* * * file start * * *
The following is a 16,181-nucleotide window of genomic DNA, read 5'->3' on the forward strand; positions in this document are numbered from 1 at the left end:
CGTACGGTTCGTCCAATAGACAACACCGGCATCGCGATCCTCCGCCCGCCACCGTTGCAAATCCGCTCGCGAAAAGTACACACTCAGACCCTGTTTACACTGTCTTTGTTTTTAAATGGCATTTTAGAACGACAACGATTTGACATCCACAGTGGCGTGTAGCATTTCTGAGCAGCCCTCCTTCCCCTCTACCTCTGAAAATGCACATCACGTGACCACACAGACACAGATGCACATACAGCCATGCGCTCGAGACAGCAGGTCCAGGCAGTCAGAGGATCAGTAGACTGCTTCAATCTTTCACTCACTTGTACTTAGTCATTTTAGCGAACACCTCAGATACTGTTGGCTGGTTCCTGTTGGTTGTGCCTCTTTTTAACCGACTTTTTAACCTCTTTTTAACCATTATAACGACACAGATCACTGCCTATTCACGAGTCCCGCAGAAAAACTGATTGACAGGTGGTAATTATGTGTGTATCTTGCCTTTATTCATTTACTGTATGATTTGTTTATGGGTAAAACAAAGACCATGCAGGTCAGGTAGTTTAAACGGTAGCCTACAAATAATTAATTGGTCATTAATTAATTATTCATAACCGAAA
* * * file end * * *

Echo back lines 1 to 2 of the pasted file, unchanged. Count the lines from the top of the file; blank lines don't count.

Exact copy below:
The following is a 16,181-nucleotide window of genomic DNA, read 5'->3' on the forward strand; positions in this document are numbered from 1 at the left end:
CGTACGGTTCGTCCAATAGACAACACCGGCATCGCGATCCTCCGCCCGCCACCGTTGCAAATCCGCTCGCGAAAAGTACACACTCAGACCCTGTTTACACTGTCTTTGTTTTTAAATGGCATTTTAGAACGACAACGATTTGACATCCACAGTGGCGTGTAGCATTTCTGAGCAGCCCTCCTTCCCCTCTACCTCTGAAAATGCACATCACGTGACCACACAGACACAGATGCACATACAGCCATGCGCTCGAGACAGCAGGTCCAGGCAGTCAGAGGATCAGTAGACTGCTTCAATCTTTCACTCACTTGTACTTAGTCATTTTAGCGAACACCTCAGATACTGTTGGCTGGTTCCTGTTGGTTGTGCCTCTTTTTAACCGACTTTTTAACCTCTTTTTAACCATTATAACGACACAGATCACTGCCTATTCACGAGTCCCGCAGAAAAACTGATTGACAGGTGGTAATTATGTGTGTATCTTGCCTTTATTCATTTACTGTATGATTTGTTTATGGGTAAAACAAAGACCATGCAGGTCAGGTAGTTTAAACGGTAGCCTACAAATAATTAATTGGTCATTAATTAATTATTCATAACCGAAA